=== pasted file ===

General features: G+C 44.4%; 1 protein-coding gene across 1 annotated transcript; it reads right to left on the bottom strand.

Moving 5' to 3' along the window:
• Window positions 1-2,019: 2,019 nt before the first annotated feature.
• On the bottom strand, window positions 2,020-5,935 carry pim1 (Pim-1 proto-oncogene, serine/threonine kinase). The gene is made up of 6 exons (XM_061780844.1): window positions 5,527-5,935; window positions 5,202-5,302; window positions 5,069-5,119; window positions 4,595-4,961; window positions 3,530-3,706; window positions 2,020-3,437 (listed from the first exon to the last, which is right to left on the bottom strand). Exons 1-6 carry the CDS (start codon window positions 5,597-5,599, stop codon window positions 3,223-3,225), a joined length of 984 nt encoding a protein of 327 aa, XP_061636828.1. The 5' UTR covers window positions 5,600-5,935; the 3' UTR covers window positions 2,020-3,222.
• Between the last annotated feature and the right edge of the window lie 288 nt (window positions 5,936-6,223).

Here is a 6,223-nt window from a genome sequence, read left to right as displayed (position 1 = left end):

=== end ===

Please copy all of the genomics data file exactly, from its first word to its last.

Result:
General features: G+C 44.4%; 1 protein-coding gene across 1 annotated transcript; it reads right to left on the bottom strand.

Moving 5' to 3' along the window:
• Window positions 1-2,019: 2,019 nt before the first annotated feature.
• On the bottom strand, window positions 2,020-5,935 carry pim1 (Pim-1 proto-oncogene, serine/threonine kinase). The gene is made up of 6 exons (XM_061780844.1): window positions 5,527-5,935; window positions 5,202-5,302; window positions 5,069-5,119; window positions 4,595-4,961; window positions 3,530-3,706; window positions 2,020-3,437 (listed from the first exon to the last, which is right to left on the bottom strand). Exons 1-6 carry the CDS (start codon window positions 5,597-5,599, stop codon window positions 3,223-3,225), a joined length of 984 nt encoding a protein of 327 aa, XP_061636828.1. The 5' UTR covers window positions 5,600-5,935; the 3' UTR covers window positions 2,020-3,222.
• Between the last annotated feature and the right edge of the window lie 288 nt (window positions 5,936-6,223).

Here is a 6,223-nt window from a genome sequence, read left to right as displayed (position 1 = left end):